This week I attended the #HackThePayGap event – an initiative out of the Presidential Innovation Fellows with the White House Council on Women and Girls and Secretary of Commerce Penny Pritzker.
One of the focuses of the event was promoting the use of MIDAAS (Making Income Data Available As a Service) Census data to better inform the conversation around the gender pay gap. Data scientists and software developers were in attendance and presented the power of the data with visualizations and platforms designed to showcase the data. From an app that tells a woman her personal pay gap (based on the data, of course), to a Google Chrome plug-in that shows online shopping prices based on a woman's pay gap, the event promoted the power of knowledge.
Income Distribution by Gender
Courtesy MIDAAS Commerce Data Service 2016: https://midaas.commerce.gov/topics/gender/
If you’re not familiar, the current government administration has also made a commitment to creating more open data sets. To quote a recent press release: “Open data from the U.S. Government is an important national resource, serving as fuel for innovation and scientific discovery. It is central to a more efficient, transparent, and collaborative democracy.” This is a priority for the Kauffman Foundation as well through our work with Census, the Kauffman Firm Survey, and the Kauffman Index on Entrepreneurship Series.
For more information check out MIDAAS, and Project Open Data.
At the event, the conversation gravitated around the understanding that women make 79 cents for every dollar that a man makes, and only 16 percent of women negotiate their salary. The gap is even wider for women of color. “It’s amazing how what you do not know impacts what you settle for,” Secretary Pritzker said in her remarks. The initiative sets out to connect practitioners to data to help close the gender gap.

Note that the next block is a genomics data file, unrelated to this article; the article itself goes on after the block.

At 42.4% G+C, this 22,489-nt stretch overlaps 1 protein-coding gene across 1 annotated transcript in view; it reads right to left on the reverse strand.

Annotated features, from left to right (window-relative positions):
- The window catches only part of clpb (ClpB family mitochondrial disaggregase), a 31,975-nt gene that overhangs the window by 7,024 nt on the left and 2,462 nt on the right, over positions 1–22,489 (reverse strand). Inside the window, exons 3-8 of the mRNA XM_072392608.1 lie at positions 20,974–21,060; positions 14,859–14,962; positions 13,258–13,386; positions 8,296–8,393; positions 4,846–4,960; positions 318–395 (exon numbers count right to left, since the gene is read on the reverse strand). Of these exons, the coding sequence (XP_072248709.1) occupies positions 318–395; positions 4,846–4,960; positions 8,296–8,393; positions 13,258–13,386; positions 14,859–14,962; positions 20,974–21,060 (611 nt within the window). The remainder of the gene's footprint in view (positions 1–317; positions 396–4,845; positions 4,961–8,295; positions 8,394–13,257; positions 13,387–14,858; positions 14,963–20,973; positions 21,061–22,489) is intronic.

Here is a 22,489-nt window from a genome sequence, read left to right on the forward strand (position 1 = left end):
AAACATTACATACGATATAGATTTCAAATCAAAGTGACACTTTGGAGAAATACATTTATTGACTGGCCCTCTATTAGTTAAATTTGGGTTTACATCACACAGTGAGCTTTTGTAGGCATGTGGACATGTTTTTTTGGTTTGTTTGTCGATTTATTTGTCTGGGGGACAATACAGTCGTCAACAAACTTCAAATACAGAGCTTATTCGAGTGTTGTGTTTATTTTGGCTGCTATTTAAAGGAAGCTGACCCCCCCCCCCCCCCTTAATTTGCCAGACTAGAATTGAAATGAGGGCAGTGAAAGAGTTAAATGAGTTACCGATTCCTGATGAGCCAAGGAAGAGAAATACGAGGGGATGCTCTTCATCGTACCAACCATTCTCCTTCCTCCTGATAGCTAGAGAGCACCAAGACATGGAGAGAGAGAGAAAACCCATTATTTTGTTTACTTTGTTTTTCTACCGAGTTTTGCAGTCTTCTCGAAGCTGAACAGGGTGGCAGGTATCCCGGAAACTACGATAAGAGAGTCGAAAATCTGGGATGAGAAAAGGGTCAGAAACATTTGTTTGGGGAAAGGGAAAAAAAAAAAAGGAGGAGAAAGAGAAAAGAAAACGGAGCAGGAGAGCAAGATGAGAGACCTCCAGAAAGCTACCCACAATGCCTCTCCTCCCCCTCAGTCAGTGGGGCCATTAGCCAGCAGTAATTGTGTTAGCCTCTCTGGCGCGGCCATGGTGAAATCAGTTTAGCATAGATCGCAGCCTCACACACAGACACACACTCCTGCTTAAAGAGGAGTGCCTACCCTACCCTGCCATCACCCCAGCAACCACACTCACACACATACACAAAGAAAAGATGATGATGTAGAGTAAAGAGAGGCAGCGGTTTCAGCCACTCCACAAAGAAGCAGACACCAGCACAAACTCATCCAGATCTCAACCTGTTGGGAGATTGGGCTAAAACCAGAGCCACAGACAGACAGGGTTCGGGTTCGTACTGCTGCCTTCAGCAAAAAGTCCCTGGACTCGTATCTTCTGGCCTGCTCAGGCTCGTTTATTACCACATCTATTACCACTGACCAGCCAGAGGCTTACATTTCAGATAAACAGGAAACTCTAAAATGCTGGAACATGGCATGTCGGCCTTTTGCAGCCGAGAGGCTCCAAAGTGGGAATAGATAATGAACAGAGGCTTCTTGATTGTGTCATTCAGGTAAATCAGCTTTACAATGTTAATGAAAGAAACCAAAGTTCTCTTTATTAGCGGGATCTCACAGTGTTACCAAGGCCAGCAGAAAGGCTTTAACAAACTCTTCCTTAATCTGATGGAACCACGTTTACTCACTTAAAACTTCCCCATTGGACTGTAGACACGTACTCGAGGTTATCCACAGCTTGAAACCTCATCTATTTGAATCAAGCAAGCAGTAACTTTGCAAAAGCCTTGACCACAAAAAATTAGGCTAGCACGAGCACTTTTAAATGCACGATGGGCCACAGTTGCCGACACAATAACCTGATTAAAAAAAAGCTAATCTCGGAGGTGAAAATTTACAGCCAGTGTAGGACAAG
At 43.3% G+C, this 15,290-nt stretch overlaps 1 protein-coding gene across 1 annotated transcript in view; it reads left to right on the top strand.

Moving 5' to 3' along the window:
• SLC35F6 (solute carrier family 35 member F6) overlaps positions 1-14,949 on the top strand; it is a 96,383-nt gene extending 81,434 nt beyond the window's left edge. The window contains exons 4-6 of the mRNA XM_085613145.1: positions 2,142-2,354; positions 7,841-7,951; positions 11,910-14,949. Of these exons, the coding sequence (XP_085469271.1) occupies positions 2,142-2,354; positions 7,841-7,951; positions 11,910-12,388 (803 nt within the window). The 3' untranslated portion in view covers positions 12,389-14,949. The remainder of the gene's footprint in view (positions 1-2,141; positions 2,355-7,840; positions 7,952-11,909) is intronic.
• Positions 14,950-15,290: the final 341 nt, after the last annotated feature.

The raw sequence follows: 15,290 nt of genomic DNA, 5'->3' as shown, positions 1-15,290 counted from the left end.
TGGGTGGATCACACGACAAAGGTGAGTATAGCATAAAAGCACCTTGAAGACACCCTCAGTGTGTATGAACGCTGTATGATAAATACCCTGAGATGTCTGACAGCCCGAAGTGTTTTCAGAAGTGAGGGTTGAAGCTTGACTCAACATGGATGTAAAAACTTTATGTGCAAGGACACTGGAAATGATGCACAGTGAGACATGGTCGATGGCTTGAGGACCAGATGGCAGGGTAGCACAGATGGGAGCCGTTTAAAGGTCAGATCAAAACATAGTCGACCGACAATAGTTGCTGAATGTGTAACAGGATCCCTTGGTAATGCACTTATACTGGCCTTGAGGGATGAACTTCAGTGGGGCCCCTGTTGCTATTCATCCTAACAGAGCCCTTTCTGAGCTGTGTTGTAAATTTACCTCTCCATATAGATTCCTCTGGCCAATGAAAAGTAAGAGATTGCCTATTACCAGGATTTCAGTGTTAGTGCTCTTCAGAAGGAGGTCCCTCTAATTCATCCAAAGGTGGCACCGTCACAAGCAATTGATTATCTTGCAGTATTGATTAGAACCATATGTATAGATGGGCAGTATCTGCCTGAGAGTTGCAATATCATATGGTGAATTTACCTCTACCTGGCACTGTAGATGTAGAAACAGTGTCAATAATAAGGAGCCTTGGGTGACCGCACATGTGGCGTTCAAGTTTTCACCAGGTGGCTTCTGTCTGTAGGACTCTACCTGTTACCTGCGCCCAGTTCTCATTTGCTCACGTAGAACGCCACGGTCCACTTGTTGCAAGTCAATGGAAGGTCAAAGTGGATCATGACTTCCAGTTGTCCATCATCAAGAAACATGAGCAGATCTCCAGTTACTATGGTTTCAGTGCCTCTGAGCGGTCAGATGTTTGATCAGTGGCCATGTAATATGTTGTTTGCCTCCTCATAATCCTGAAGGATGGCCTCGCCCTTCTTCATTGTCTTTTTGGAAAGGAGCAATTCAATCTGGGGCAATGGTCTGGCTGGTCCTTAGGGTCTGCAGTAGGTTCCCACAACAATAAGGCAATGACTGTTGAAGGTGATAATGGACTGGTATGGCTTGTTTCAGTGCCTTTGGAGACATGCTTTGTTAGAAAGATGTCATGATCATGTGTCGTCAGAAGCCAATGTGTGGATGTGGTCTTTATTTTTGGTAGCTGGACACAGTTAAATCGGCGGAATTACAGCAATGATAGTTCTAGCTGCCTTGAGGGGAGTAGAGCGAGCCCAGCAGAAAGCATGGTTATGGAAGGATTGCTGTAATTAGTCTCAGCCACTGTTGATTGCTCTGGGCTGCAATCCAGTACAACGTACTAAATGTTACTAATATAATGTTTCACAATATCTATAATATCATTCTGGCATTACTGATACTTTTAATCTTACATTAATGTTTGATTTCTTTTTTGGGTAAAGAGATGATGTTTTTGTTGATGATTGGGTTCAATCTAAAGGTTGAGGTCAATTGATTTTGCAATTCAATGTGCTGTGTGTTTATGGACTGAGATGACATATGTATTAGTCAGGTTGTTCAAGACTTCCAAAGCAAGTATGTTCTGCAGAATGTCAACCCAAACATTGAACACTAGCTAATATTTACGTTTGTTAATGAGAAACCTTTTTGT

Most impressive about this initiative is not only the light being shined on this problem, but that there is a focus on engaging smart, young minds to design data products and services in pursuit of solutions. Still, while these products can help aid women in the understanding of their personal pay gap, we must continue to make equal pay not the woman’s responsibility to fix for herself, but for policymakers and employers to fix for society, the economy. The hope is that the data-driven designs that have come from the #HackThePayGap initiative will turn into platforms available for people everywhere to use as tools in closing the gap.
Women start businesses with half the capital of men and use more capital from personal savings and credit card debt. Women receive about 3% of venture capital funding. Women are starting businesses at about half the rate of men, due in part to a financing gap in entrepreneurship. The gender pay gap pervades throughout the business world, creating unnecessary frictions to prosperity.
The gender pay gap is not only an issue for employers and employees to work out. For those interested in starting more and better businesses, the pay gap is a deterrent for entrepreneurs as well (not to mention an issue for our economy as a whole).
With the peak average age for women to start a business between 45 and 54 years old, she is starting a business after multiple decades of wage discrimination affecting her wealth accumulation and overall diminished ability to access capital.
And let us not forget the cognitive biases women place on themselves. Women entrepreneurs pay themselves less than their male counterparts. Systemic views on what it is like to be paid as a woman reach beyond what employers choose to pay her, and into the cognitive views society has placed on women for what she perceives as her full value.
If we want more women able to start better businesses, let’s start with the basics. Pay her what she deserves from day one, and let her have equal opportunities for success as her male peers.